tonguelashed and flamenagged into writing horribly complicated code
all because something deep down in Perl's dwimmer is flawed.

I say five years, not one year, because of how long it takes to get vendors
to get themselves updated.  If this is a legit issue, and we push it off till
2013's v5.18, then it will be a further 2–4 years past that until people can
have reasonable Unicode processing in their vendor Perl.  That puts us into
the 2015–2017 (!) time frame, and... that's just not acceptable, eh?

By that time, one or both of two things will have happened.  Either untold
zillions of lines of code will have been written that either conform to
this ridiculous amount of monkeywork, entrenching a bad pattern forever, or
else untold zillions of line of code will have been written that ignore it
and are themselves open to the kind of spooky catastrophic failure that
people allude to, thereby rendering all Perl a security hole of Chicken
Little proportion.

Since we won't let either of those happen, I figure that either 

 —— all #1 .. #9 of my numbered points above are completely safe and
    proper, preferably always but minimally along with the #0 fatalization
 —— or else they need to be made so before we dare release v5.16.

Why?  Simple: remove those 9 simple ways to approach implicit Unicode
processing in Perl, and you so gut Perl's Unicode dwimmer that nobody
save the very most diligent and élite [sic] of Perl gurus will ever dare
use Perl with Unicode.  That would be tragic, maybe disastrous even.

Possibly this is all well known, and I just haven't been listening.  Maybe
it's even been fixed, assuming it was ever broken in the first place, which
I'm highly fuzzy on and can neither prove nor disprove with my own meagre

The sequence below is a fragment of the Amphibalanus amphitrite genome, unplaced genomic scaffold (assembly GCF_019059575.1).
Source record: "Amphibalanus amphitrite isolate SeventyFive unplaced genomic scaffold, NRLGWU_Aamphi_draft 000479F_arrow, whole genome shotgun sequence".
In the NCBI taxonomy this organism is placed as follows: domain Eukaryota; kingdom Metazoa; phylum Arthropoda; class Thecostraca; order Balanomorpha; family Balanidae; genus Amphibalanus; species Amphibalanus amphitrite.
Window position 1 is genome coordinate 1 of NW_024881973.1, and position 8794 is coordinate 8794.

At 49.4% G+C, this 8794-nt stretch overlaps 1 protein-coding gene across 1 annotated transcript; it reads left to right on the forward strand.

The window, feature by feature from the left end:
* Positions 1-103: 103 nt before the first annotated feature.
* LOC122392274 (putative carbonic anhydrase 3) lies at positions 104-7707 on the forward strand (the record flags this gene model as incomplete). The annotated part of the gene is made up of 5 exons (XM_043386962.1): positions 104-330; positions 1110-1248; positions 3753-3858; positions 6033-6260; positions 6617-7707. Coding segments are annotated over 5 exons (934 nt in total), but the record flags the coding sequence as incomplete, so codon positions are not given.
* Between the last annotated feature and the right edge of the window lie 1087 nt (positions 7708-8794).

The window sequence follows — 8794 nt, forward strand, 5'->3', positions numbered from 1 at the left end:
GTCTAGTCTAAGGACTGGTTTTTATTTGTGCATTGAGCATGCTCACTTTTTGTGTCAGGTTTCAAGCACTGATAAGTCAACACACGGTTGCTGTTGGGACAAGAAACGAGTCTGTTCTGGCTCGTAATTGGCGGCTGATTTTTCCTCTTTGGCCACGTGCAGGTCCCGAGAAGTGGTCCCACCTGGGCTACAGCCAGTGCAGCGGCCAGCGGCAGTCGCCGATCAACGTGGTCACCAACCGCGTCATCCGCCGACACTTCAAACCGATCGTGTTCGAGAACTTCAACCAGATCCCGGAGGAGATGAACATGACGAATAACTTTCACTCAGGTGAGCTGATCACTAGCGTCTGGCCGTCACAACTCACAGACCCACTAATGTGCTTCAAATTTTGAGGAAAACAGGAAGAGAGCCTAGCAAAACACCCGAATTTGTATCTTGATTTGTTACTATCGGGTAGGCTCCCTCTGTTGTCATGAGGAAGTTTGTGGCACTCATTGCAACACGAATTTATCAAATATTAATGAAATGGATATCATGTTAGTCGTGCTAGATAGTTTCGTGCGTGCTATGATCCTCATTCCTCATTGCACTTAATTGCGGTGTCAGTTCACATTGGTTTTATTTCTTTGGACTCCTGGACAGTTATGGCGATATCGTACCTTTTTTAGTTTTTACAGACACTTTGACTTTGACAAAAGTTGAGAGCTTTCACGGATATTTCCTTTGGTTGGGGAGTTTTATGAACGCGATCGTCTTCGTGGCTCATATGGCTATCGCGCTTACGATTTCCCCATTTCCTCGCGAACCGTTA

poking at the problem.  If so, I apologize for making much ado about nothing.

I do have notions about what should be happening with encoding layers,
including backwards compatibility concerns versus security concerns;
something along the lines that we're under no obligation to leave our
backdoors standing open for eternity.  Also, I strongly feel that all
encoding  errors should croak by default.  I hate garbage in files as
things silently fill them with manglings.  Those should croak if you haven't
explicitly asked to get garbage out.  That shouldn't be a default.

I'm still troubled that Encode is *not* one of "our" modules, yet a whole lot
of what we do seems dependent on it.  We can't usefully create new warnings
and classes, errors, encoding names, and exceptions of encodings used in
internally if they don't sync up with Encode.  But we have and they don't:
already the utf8 warnings subclasses are broken with Encode.  That makes it
even more important that we get the internal stuff "right". There's a bunch
more where that came from, but I'll save the rest till someone tells me where
we actually stand.

Karl, Leon, and Christian, thank you for your time and insights, both past
and future.  Nothing would please me more than to learn that I've had my cage
rattled for nothing, and that these are all non-issues.


PS: Christian Hansen, if you say your name fast enough, 
                      it rather sounds like my surname. :)